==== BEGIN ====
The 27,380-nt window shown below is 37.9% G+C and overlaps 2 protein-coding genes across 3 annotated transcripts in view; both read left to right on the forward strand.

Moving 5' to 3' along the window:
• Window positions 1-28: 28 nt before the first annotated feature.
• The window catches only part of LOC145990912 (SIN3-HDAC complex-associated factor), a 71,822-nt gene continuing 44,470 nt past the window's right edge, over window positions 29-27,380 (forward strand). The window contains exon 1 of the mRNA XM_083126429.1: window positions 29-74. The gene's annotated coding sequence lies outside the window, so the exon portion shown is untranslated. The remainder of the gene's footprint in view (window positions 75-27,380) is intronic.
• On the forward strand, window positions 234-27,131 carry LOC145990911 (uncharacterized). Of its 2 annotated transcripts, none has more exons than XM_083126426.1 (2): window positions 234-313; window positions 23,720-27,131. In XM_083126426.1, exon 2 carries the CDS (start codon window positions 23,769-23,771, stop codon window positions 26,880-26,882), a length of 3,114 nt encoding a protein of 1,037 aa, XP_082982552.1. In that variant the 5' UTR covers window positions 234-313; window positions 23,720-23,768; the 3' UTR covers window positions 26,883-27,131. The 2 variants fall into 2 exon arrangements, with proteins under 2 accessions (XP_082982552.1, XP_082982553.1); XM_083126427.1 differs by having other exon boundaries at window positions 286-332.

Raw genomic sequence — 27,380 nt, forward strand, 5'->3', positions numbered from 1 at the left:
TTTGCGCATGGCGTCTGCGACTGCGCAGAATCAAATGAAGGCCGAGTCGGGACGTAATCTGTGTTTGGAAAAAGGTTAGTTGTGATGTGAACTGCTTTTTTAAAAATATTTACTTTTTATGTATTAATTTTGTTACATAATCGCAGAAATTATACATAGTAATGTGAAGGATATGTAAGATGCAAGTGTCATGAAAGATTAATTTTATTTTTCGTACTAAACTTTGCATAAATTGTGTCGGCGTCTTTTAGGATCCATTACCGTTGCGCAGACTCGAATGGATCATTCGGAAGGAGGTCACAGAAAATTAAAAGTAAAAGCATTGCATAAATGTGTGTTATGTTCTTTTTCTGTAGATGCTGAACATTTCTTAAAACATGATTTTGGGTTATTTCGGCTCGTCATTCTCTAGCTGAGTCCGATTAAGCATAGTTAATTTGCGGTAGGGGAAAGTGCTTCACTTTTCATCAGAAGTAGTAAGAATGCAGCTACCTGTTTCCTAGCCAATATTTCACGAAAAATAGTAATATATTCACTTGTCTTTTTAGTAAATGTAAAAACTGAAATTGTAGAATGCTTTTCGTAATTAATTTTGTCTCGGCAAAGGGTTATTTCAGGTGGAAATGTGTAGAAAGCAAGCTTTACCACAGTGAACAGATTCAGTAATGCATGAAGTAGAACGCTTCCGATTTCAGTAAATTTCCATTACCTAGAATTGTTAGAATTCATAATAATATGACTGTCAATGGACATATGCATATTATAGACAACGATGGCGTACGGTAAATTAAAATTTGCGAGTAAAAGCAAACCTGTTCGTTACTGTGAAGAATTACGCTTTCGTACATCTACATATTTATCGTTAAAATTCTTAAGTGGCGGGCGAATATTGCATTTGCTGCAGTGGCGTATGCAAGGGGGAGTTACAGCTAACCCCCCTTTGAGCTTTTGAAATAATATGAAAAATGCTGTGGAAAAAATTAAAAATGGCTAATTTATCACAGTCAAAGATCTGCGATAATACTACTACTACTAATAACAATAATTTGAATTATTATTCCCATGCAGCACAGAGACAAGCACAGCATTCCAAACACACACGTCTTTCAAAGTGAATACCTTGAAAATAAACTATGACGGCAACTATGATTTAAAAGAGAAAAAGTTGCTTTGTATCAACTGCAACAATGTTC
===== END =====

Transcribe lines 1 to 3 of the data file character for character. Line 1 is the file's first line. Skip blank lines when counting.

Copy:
The 27,380-nt window shown below is 37.9% G+C and overlaps 2 protein-coding genes across 3 annotated transcripts in view; both read left to right on the forward strand.

Moving 5' to 3' along the window:
• Window positions 1-28: 28 nt before the first annotated feature.